Racist SAE chant learned at national leadership retreat

Sigma+Alpha+Epsilon%27s+headquarters+confirmed+that+the+racist+chant+sung+by+members+of+University+of+Oklahoma%E2%80%99s+chapter+was+shared+at+a+national+leadership+conference.+The+fraternity%27s+headquarters+are+located+in+Evanston.

Nathan Richards/Daily Senior Staffer

Sigma Alpha Epsilon's headquarters confirmed that the racist chant sung by members of University of Oklahoma’s chapter was shared at a national leadership conference. The fraternity's headquarters are located in Evanston.

Tyler Pager, Campus Editor

The racist chant sung by members of a University of Oklahoma fraternity was likely learned at a national leadership meeting, the fraternity’s Evanston headquarters confirmed.

Blaine Ayers, Sigma Alpha Epsilon’s executive director, said in a statement Friday the chant was probably shared among members about four years ago at an SAE national leadership event. The annual retreat brings participants from around the country for classes and seminars, he said.

The chant was likely learned at a social gathering during the leadership retreat. There is no evidence the chant is widespread across the 237 national SAE chapters, Ayers said.

Earlier this month, a video surfaced on social media of members of OU’s chapter of SAE singing the racist chant. The video sparked outrage on OU’s campus and the fraternity was quickly disbanded.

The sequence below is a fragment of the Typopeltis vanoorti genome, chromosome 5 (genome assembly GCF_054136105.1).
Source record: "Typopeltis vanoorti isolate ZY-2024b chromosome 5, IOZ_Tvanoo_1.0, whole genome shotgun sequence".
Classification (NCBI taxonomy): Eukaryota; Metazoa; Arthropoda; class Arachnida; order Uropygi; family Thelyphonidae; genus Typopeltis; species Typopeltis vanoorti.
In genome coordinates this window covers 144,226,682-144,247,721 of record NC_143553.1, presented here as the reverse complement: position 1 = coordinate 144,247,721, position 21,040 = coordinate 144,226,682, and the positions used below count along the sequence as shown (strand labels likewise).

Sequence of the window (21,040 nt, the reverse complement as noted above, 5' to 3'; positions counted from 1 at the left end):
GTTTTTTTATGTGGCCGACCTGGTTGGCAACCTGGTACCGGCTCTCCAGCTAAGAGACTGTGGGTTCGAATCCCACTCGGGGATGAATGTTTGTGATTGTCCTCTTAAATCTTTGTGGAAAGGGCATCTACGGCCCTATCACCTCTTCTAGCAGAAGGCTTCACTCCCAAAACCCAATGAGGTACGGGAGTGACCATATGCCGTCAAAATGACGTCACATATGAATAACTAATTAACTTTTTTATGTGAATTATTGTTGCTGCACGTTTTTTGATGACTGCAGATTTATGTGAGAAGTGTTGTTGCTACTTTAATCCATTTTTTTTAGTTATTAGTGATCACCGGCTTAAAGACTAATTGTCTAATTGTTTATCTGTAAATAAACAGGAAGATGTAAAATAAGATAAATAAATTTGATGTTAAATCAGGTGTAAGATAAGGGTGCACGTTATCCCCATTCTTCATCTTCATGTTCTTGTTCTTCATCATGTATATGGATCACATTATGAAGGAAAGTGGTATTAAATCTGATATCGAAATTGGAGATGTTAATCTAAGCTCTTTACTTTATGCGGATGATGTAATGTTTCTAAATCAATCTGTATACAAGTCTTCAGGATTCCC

Ayers’ statement came after OU President David Boren said the school’s investigation found fraternity members learned the chant on a national leadership cruise.

“That chant was learned and brought back to the local chapter,” Boren said at a news conference Friday. “Over time, the chant was formalized by the local chapter and was taught to pledges as part of the formal and informal pledgeship process.”

Brad Cohen, SAE’s national president, posted a status on his personal Facebook page Monday criticizing Boren’s statements. Cohen said he was “amazed” Boren did not know the difference between “learned” and “heard.”

“If he truly believes these biggots (sic) at our former chapter at his University ‘learned’ or were taught that vile song as part of the curriculum at one of the greatest learning experiences for young college men,” the statement said, “then he should not hold the position that he does as President of a major University.”

The status has now been taken down, according to The Oklahoma Daily.

Northwestern’s chapter of SAE released a statement when the video first surfaced, calling it “appalling” and “unacceptable.”

“This vicious hate speech and unequivocal bigotry stands directly contrary to the creed that every SAE brother vows to follow, as well as basic human decency,” the statement said. “We join all members of the Northwestern community in unambiguously condemning this disgraceful, racist act and all others like it.”

This post was updated March 30 at 8:30 p.m. with information from Brad Cohen’s Facebook page. 

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